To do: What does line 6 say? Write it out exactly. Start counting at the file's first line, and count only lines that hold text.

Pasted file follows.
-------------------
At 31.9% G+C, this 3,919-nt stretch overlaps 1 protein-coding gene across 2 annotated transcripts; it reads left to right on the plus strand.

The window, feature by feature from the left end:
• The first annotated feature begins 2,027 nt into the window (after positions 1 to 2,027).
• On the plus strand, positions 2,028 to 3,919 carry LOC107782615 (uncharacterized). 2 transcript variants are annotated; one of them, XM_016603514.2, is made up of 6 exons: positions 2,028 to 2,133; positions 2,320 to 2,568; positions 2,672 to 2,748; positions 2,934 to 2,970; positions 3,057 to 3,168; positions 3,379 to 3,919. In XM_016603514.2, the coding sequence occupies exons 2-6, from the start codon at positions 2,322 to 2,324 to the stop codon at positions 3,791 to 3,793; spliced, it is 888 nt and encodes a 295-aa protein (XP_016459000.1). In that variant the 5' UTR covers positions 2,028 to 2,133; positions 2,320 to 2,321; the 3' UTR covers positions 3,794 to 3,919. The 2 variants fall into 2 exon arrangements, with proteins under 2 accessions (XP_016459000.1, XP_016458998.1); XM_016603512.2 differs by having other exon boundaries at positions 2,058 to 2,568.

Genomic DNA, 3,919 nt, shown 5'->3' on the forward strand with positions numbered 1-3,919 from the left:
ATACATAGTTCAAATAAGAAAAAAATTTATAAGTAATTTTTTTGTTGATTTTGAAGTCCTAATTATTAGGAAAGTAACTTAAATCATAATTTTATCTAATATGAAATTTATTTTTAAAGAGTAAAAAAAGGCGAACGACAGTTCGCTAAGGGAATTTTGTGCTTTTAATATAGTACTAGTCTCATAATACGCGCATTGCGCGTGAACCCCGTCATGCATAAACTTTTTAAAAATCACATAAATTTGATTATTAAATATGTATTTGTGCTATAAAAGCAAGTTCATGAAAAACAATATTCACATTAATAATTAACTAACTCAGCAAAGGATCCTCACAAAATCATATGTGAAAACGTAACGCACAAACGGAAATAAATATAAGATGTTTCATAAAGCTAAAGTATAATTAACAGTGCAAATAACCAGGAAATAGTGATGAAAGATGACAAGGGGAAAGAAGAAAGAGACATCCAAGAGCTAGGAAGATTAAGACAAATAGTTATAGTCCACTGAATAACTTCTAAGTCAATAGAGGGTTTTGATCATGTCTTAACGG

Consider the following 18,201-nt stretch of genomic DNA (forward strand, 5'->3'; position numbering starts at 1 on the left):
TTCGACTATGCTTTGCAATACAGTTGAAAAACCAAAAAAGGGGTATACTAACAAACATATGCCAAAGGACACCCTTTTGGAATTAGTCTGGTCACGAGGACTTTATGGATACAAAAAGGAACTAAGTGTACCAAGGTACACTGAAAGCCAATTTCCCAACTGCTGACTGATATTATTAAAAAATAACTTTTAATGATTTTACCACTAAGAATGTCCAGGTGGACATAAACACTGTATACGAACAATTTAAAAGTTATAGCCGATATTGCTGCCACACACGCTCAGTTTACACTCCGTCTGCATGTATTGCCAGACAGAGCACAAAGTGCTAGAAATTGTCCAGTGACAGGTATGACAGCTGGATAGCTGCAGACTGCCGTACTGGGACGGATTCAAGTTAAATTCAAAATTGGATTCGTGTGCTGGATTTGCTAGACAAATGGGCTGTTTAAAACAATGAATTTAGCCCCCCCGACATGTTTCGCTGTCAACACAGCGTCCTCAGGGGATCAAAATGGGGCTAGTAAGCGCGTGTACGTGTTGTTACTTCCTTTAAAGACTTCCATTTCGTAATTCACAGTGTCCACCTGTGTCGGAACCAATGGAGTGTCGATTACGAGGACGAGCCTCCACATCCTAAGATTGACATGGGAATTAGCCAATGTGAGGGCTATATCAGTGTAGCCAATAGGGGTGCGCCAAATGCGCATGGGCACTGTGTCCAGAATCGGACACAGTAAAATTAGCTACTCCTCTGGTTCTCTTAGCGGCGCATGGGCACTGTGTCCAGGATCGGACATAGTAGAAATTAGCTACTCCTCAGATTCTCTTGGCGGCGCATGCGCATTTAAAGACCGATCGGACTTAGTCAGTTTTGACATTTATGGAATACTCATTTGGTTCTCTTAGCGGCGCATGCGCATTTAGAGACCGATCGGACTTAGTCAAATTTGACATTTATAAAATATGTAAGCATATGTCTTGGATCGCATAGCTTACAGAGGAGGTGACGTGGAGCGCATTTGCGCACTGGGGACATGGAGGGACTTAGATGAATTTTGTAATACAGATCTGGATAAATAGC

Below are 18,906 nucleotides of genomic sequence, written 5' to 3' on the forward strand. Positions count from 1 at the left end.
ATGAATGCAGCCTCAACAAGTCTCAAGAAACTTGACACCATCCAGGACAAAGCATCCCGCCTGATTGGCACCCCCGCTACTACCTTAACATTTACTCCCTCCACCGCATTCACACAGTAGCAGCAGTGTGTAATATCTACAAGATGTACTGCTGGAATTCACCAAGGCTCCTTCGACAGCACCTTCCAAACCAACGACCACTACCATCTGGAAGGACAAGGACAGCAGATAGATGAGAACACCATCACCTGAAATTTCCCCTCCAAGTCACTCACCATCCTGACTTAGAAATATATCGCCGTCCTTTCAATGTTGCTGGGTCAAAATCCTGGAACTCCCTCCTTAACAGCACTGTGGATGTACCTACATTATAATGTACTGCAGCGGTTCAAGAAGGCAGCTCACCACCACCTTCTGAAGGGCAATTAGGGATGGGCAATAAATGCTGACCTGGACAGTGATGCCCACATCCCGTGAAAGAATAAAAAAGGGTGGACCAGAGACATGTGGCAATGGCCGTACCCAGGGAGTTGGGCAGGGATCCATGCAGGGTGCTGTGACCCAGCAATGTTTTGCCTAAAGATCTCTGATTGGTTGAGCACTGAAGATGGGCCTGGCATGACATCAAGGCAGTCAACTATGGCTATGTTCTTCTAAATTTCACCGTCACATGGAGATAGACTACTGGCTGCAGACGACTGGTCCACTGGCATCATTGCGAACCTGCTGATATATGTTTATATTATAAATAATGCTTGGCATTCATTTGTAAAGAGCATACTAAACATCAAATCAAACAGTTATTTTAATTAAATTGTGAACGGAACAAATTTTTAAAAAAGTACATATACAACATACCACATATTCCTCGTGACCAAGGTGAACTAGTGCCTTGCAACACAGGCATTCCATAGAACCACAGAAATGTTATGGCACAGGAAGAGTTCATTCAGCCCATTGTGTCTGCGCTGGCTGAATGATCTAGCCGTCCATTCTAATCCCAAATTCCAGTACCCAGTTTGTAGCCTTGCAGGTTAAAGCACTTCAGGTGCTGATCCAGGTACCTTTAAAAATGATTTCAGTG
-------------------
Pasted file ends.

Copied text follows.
ATACATAGTTCAAATAAGAAAAAAATTTATAAGTAATTTTTTTGTTGATTTTGAAGTCCTAATTATTAGGAAAGTAACTTAAATCATAATTTTATCTAATATGAAATTTATTTTTAAAGAGTAAAAAAAGGCGAACGACAGTTCGCTAAGGGAATTTTGTGCTTTTAATATAGTACTAGTCTCATAATACGCGCATTGCGCGTGAACCCCGTCATGCATAAACTTTTTAAAAATCACATAAATTTGATTATTAAATATGTATTTGTGCTATAAAAGCAAGTTCATGAAAAACAATATTCACATTAATAATTAACTAACTCAGCAAAGGATCCTCACAAAATCATATGTGAAAACGTAACGCACAAACGGAAATAAATATAAGATGTTTCATAAAGCTAAAGTATAATTAACAGTGCAAATAACCAGGAAATAGTGATGAAAGATGACAAGGGGAAAGAAGAAAGAGACATCCAAGAGCTAGGAAGATTAAGACAAATAGTTATAGTCCACTGAATAACTTCTAAGTCAATAGAGGGTTTTGATCATGTCTTAACGG